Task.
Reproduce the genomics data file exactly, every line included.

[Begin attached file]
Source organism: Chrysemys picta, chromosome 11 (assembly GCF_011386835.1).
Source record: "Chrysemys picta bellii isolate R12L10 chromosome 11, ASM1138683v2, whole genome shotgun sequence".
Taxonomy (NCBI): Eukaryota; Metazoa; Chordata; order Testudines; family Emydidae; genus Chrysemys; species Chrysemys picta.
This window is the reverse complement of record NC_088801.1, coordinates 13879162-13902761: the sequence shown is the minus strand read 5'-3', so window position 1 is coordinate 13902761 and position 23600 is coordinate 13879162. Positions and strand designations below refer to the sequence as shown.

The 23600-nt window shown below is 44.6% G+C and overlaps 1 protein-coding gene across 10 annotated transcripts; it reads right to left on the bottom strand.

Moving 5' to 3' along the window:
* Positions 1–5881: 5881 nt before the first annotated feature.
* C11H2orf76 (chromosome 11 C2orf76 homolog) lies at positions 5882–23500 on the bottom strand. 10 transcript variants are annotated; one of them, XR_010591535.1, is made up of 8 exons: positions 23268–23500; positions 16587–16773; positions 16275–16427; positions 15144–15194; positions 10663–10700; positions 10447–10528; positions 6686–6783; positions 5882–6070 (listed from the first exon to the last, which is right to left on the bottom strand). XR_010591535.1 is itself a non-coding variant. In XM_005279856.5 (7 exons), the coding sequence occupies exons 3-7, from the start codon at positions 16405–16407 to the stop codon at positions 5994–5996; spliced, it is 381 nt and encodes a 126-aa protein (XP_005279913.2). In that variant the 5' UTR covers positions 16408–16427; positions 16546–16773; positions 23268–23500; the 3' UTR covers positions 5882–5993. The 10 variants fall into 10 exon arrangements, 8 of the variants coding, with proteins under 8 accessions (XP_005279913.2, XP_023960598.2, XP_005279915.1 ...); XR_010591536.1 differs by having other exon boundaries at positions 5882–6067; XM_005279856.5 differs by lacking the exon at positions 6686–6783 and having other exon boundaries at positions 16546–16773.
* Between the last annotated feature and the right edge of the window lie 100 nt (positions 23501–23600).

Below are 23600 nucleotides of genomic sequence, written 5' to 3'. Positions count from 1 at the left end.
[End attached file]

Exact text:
Source organism: Chrysemys picta, chromosome 11 (assembly GCF_011386835.1).
Source record: "Chrysemys picta bellii isolate R12L10 chromosome 11, ASM1138683v2, whole genome shotgun sequence".
Taxonomy (NCBI): Eukaryota; Metazoa; Chordata; order Testudines; family Emydidae; genus Chrysemys; species Chrysemys picta.
This window is the reverse complement of record NC_088801.1, coordinates 13879162-13902761: the sequence shown is the minus strand read 5'-3', so window position 1 is coordinate 13902761 and position 23600 is coordinate 13879162. Positions and strand designations below refer to the sequence as shown.

The 23600-nt window shown below is 44.6% G+C and overlaps 1 protein-coding gene across 10 annotated transcripts; it reads right to left on the bottom strand.

Moving 5' to 3' along the window:
* Positions 1–5881: 5881 nt before the first annotated feature.
* C11H2orf76 (chromosome 11 C2orf76 homolog) lies at positions 5882–23500 on the bottom strand. 10 transcript variants are annotated; one of them, XR_010591535.1, is made up of 8 exons: positions 23268–23500; positions 16587–16773; positions 16275–16427; positions 15144–15194; positions 10663–10700; positions 10447–10528; positions 6686–6783; positions 5882–6070 (listed from the first exon to the last, which is right to left on the bottom strand). XR_010591535.1 is itself a non-coding variant. In XM_005279856.5 (7 exons), the coding sequence occupies exons 3-7, from the start codon at positions 16405–16407 to the stop codon at positions 5994–5996; spliced, it is 381 nt and encodes a 126-aa protein (XP_005279913.2). In that variant the 5' UTR covers positions 16408–16427; positions 16546–16773; positions 23268–23500; the 3' UTR covers positions 5882–5993. The 10 variants fall into 10 exon arrangements, 8 of the variants coding, with proteins under 8 accessions (XP_005279913.2, XP_023960598.2, XP_005279915.1 ...); XR_010591536.1 differs by having other exon boundaries at positions 5882–6067; XM_005279856.5 differs by lacking the exon at positions 6686–6783 and having other exon boundaries at positions 16546–16773.
* Between the last annotated feature and the right edge of the window lie 100 nt (positions 23501–23600).

Below are 23600 nucleotides of genomic sequence, written 5' to 3'. Positions count from 1 at the left end.